As voters prepare to elect his successor on Nov. 8, Missouri Gov. Jay Nixon reflected on his own time in the governor’s mansion, and 30 years in elective office, during an event in Columbia on Friday.

This year marks the first time since 1986 that Nixon, 60, hasn’t appearing on a ballot, something he calls “liberating.”

On election night, his political future no longer hangs in the balance. Instead, he said he planned to vote, visit a few schools and spend the evening in Jefferson City making congratulatory or conciliatory calls to candidates on both sides.

Nixon, a term-limited Democrat, was first elected to the state Senate in 1986, representing Jefferson County. He served as Missouri attorney general from 1993 to 2009, having been elected governor in 2008.

“I’ve served in all three branches of government, I’ve gotten more votes than anyone has gotten in the history of our state,” Nixon reflected. “I’ve had the chance to serve eight years as the chief executive of the state, only the fourth person in history of our state to get consecutive terms as governor.”

Still, amidst the nostalgia, Nixon admitted he’s looking forward to speaking more freely.

“(It’s) somewhat of a relief that I should get the entirety of my first amendment rights back in early 2017,” he joked.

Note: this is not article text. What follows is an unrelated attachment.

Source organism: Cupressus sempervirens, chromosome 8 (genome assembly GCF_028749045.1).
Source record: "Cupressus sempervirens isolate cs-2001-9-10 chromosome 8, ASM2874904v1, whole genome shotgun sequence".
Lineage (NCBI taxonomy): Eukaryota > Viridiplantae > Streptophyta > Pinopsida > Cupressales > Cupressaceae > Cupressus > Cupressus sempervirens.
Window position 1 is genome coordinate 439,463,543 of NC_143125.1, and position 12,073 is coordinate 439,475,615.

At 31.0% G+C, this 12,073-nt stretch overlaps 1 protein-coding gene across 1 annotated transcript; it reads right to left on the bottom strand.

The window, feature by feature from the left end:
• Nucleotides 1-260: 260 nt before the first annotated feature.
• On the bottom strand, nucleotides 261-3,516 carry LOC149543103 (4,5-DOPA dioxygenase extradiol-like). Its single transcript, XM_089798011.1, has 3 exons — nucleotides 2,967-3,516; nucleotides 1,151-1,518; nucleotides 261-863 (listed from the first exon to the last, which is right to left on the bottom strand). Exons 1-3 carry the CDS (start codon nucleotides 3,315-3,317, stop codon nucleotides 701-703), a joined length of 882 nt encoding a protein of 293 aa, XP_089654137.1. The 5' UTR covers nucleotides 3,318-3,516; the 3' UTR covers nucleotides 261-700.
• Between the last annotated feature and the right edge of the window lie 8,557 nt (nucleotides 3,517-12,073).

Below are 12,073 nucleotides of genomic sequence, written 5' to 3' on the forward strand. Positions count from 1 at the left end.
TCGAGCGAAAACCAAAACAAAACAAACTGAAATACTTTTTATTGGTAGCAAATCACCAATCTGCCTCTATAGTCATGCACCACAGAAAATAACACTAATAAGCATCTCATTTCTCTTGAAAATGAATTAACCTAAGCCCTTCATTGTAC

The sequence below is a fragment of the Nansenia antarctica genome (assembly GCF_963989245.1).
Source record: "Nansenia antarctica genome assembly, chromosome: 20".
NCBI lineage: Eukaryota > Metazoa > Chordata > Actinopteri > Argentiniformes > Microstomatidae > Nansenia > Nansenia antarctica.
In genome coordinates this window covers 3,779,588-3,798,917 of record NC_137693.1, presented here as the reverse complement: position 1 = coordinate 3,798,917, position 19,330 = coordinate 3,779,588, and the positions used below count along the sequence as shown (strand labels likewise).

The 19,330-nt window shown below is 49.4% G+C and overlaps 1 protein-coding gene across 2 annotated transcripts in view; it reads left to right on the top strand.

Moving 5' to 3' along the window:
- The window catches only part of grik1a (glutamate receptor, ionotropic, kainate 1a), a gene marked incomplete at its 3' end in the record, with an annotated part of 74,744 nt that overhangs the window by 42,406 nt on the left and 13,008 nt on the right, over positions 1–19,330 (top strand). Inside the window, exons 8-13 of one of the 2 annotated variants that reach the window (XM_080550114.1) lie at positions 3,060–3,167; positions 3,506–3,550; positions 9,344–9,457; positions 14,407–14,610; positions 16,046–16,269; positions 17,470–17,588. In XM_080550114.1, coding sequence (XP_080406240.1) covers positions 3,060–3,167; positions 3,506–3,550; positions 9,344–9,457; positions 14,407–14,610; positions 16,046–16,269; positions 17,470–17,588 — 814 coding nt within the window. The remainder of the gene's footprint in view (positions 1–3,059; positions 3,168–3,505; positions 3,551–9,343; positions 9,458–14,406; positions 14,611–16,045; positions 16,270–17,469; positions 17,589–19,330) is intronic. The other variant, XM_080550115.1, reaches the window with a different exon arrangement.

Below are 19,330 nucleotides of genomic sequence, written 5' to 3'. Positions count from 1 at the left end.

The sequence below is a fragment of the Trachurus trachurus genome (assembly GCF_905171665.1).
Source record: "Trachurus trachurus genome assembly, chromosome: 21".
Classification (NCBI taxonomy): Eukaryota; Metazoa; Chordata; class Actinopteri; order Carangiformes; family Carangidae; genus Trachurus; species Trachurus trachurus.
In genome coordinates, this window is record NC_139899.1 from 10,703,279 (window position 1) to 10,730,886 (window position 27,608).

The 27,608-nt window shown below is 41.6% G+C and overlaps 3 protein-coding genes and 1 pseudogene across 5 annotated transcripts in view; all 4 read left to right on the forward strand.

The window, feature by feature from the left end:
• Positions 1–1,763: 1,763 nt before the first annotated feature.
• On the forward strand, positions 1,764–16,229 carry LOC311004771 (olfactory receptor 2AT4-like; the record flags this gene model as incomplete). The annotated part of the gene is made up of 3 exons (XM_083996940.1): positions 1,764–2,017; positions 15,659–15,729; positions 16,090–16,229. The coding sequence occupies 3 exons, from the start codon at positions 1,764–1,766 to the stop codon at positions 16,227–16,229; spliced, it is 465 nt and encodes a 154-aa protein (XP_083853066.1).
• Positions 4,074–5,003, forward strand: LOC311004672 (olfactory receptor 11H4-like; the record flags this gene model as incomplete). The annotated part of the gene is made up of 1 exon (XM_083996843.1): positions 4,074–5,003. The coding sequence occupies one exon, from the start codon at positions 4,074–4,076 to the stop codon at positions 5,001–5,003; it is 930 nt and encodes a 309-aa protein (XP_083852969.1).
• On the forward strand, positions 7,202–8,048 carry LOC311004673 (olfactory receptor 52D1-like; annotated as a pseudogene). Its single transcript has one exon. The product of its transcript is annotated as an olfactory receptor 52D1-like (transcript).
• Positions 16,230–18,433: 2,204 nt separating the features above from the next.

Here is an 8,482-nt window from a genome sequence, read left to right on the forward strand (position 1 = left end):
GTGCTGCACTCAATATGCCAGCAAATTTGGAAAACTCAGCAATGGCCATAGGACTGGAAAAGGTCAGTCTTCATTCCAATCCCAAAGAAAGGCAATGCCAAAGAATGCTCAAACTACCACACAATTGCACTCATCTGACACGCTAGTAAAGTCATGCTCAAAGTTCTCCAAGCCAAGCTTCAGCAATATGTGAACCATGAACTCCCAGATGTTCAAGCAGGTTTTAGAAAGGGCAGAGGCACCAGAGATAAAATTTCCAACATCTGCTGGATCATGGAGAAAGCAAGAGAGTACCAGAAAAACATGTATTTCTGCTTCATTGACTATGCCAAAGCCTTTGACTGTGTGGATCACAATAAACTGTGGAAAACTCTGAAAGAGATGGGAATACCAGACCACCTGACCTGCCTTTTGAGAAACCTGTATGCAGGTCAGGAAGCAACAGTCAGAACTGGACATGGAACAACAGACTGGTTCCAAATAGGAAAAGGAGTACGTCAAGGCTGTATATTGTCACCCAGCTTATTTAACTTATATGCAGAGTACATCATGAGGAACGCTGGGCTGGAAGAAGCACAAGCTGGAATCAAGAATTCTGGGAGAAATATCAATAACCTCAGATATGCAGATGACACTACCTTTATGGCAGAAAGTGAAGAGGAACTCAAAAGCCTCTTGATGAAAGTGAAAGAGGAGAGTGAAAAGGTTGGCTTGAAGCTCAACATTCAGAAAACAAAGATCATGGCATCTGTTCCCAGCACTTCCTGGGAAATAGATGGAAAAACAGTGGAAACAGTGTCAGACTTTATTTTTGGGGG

Nixon told the St. Louis Post-Dispatch in September that it’s unlikely he’ll ever run for elective office again, despite the “A Better Missouri With Governor Jay Nixon” 2020 campaign committee that remains active, according to the Missouri Ethics Commission.

He said Friday that that’s still the case. He doesn’t plan to keep the committee active beyond the first quarter of next year.

“I think that once you’ve been governor of a state, as far as running for office, there’s really nothing else in the state that would, for me at least, would interest me,” Nixon said. “I think it’s time to move on, back into the private sector.”

Earlier this year, Nixon and his wife purchased a house in University City. He’s kept his law license. And while dismissive of elective office and lobbying as possible next steps, so far, Nixon hasn’t ruled out a possibility of a role in a Hillary Clinton administration. One of his top aides left in July to work on Clinton’s campaign.

He also doesn’t plan to disappear come January.

“I just enjoy speaking for our state, and that will come to a close formally, but it won’t come to a close informally,” Nixon said. “I feel very strongly about a lot of the things I’ve worked on and I will continue to press those issues.”

One of those issues – Missouri’s State Parks – Nixon highlighted Friday, announcing that a 47-mile long Rock Island section of the Katy Trail will be scheduled to open in December, which will enable hikers and bicyclists to travel from St. Louis to Kansas City on the trail.

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